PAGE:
Ed Hume Logo



ScabiosaThe combination of attractive flowers, a long flowering season and versatility make the 'Pincushion flower', Scabiosa a nice summer flowering plant for the northwest garden. Their showy flowers, in addition to being attractive in the garden are also excellent for cutting, drying or pressing.

There are both annual and perennial varieties. Both grow and flower best when planted in full sun in soil that is well-drained and rich in organic matter.

The plant gets its name 'Pincushion Flower' because the stamens protrude from the center of the flower appearing like pins stuck in a cushion.


ANNUAL: Scabiosa atropurpurea, can be started from seed indoors in early spring then planted outdoors, after all danger of frost. Or, they can be seeded directly into the garden after all danger of frost has passed. Like the perennial varieties the annuals grow and flower best in full sun. Flowers are very similar in shape and possibly just a bit smaller in size. Flower colors range in shades of deep maroon, lavender-blue, rose, pink and white. When in flower the plants may attain a height of up to 2 1/2 to 3 feet. Their flowering season extends from mid-summer into the fall months. Plants may need staking, for added support.

PERENNIALS: Scabiosa columbaria is one of the perennial 'Pincushion flower' species. The varieties of 'Pink Mist' and 'Butterfly Blue' are probably the most popular of the perennial varieties used in gardens here.

'Pink Mist' has showy pastel pink flowers that are about 2 1/2 inches across.

'Butterfly Blue' flowers are a light lavender-blue, and up to 3 inches across.

'Perfecta', Scabiosa caucasica has pale blue flowers with an attractive white-center. Flowers average 2 1/2 to 3 inches across.

The foliage only grows about 8 to 10 inches high, so the flowers standout nicely above the scalloped leaves. The flower stems are about 12 to 18 inches long, making them ideal for cutting. One of the greatest attributes of the perennial Scabiosas is their long flowering season. These perennial varieties usually start blooming in late May or June and continue right up to frost. However, this year due to the mild winter, the plants in my garden had a few flowers all winter long. The leaves are evergreen.


This is one fine perennial for border planting, mid-bed planting and for small group plantings. It is especially nice when used with other summer flowering perennials. The flowers are even more noticeable when white flowering plants are planted nearby.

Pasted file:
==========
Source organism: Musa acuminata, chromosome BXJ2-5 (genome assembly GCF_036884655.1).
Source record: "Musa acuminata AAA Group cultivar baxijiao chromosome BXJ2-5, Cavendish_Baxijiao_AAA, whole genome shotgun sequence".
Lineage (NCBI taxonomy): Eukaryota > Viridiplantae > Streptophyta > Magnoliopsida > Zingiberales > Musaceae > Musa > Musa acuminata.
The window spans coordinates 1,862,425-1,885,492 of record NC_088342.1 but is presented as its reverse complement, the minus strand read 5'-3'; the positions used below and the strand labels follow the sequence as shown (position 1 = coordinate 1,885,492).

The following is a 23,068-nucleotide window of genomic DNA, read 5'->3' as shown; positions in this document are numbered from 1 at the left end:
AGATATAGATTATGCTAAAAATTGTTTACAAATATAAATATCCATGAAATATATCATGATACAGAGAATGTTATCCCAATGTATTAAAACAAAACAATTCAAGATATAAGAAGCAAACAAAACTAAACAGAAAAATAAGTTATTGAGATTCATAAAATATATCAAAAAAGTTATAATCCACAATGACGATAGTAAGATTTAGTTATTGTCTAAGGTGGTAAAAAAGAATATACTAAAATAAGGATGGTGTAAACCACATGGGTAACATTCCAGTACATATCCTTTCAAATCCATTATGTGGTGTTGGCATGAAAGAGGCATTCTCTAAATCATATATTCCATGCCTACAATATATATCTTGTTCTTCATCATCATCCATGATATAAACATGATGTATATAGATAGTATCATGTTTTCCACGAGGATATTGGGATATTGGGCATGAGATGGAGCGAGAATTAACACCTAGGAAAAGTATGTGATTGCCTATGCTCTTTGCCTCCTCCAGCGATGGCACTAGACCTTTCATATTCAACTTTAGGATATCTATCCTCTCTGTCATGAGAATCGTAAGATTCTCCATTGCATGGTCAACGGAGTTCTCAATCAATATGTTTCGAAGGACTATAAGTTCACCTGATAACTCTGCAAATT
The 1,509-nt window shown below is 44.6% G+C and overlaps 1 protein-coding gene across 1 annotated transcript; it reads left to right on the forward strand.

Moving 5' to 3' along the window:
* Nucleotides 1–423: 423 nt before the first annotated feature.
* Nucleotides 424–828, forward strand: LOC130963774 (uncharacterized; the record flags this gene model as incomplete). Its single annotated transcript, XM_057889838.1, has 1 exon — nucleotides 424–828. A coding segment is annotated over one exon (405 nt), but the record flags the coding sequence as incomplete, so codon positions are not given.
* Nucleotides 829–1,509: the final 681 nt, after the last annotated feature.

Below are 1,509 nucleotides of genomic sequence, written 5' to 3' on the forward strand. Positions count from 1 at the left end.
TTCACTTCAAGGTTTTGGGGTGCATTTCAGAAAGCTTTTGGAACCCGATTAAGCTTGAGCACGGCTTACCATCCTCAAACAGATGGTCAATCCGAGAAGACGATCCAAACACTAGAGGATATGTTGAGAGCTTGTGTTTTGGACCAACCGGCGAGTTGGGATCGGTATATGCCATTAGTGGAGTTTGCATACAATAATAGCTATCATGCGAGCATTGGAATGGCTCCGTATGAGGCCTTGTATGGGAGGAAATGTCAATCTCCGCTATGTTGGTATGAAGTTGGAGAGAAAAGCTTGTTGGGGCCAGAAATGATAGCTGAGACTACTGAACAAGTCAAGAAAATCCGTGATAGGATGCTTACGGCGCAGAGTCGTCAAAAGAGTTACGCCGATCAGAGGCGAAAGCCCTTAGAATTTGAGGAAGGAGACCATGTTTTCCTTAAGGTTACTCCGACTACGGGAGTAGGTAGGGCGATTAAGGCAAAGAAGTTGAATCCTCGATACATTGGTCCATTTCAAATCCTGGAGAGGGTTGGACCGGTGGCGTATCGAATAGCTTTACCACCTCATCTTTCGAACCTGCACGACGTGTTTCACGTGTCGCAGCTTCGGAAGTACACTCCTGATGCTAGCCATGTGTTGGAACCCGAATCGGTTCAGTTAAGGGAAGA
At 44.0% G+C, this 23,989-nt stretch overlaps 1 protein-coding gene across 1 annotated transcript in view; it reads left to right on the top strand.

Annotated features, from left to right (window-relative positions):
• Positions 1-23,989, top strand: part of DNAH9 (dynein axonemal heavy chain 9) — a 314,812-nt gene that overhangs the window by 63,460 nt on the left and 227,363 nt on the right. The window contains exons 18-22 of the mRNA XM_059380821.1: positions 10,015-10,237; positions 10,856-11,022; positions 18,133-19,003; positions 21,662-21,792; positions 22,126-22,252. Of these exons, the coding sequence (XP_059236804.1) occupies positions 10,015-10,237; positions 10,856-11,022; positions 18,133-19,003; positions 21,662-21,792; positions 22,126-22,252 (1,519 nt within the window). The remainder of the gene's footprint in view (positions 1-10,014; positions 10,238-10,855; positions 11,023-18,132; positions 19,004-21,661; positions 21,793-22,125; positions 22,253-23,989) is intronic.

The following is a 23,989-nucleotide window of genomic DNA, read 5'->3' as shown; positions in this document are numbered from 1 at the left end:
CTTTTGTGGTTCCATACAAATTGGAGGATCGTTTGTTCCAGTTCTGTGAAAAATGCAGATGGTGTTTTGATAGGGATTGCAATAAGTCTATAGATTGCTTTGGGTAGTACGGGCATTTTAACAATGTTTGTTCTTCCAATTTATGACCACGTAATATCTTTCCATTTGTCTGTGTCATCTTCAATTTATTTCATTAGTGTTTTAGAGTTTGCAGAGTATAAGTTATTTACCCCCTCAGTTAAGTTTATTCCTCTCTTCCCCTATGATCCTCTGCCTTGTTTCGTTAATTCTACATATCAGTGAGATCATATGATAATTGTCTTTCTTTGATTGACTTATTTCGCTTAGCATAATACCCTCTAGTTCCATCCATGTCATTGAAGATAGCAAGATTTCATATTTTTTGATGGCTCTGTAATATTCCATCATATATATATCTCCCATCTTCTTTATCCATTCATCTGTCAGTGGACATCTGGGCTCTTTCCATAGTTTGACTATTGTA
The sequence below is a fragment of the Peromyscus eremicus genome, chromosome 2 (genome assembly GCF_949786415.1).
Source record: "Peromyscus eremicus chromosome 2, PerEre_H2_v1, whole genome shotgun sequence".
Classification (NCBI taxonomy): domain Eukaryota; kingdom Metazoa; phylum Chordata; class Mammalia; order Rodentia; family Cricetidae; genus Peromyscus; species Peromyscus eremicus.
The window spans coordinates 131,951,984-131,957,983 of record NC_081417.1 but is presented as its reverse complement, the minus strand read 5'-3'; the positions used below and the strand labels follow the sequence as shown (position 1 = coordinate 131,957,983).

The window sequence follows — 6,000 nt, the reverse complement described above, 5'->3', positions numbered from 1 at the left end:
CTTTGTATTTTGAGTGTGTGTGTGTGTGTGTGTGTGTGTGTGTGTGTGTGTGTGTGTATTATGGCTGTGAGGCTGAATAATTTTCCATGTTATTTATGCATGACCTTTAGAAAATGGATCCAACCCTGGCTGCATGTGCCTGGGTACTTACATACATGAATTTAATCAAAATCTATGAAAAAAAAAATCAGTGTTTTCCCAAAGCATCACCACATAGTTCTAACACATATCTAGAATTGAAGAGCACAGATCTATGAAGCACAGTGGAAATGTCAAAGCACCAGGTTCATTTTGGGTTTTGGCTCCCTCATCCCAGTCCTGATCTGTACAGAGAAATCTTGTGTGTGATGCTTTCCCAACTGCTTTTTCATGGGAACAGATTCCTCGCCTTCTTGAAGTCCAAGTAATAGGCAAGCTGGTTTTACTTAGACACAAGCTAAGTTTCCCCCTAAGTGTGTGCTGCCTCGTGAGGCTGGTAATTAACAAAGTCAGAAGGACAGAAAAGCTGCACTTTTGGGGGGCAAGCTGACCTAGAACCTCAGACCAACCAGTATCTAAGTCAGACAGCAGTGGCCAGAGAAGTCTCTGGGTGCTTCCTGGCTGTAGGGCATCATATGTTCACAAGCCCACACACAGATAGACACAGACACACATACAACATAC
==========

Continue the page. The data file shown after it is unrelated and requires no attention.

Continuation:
Always plant Scabiosa in full sun. They will grow and flower in part sun and shade, but the stems sometimes are not quite as strong, and there may be some broken stem damage.


Take time to properly prepare the soil prior to planting. The addition of organic humus in the form of compost, process or well-rooted manure, or peat moss is beneficial in getting the plants off to a good growing start. Be certain to plant the clumps at the same level as they were previously growing. Sometimes there is a tendency to plant or mulch them too deeply, and if this occurs the plants will be under stress and will not grow and flower as they should.


If the soil is prepared properly prior to planting, the plants should require little if any feeding. However, after a year or two, light feeding with a 'Rose type' fertilizer may be beneficial. The best time to fertilize is in earliest spring or late spring. Apply the fertilizer according to label instructions and be certain to water in dry type fertilizers, immediately after application.


Should the plant become over-crowded, they can be divided. Here in the northwest, this may occur after 3 or 4 years or more. The best time to divide them is in earliest spring.


This is one plant that will need a bit of your attention, because the dead flowers must be removed in order to keep the plants flowering. Deadheading also improves the appearance of the clumps. Make your pruning cut just above a leaf joint, or the stems can be cut back to the bottom leaves if necessary to improve the overall-appearance of the plant.


We have not experienced any insect problems with the half-dozen Scabiosa plants in our garden. However, we have experienced mildew problems when the plants were situated in a spot where there was poor air circulation, or where the location was too shady.

Scabiosa is a great plant for summer garden color, it's easy to grow and the cut flowers are ideal for summer cutting.

Another Scabiosa Picture


Back to Home Page

Return to LibraryBack to Home Page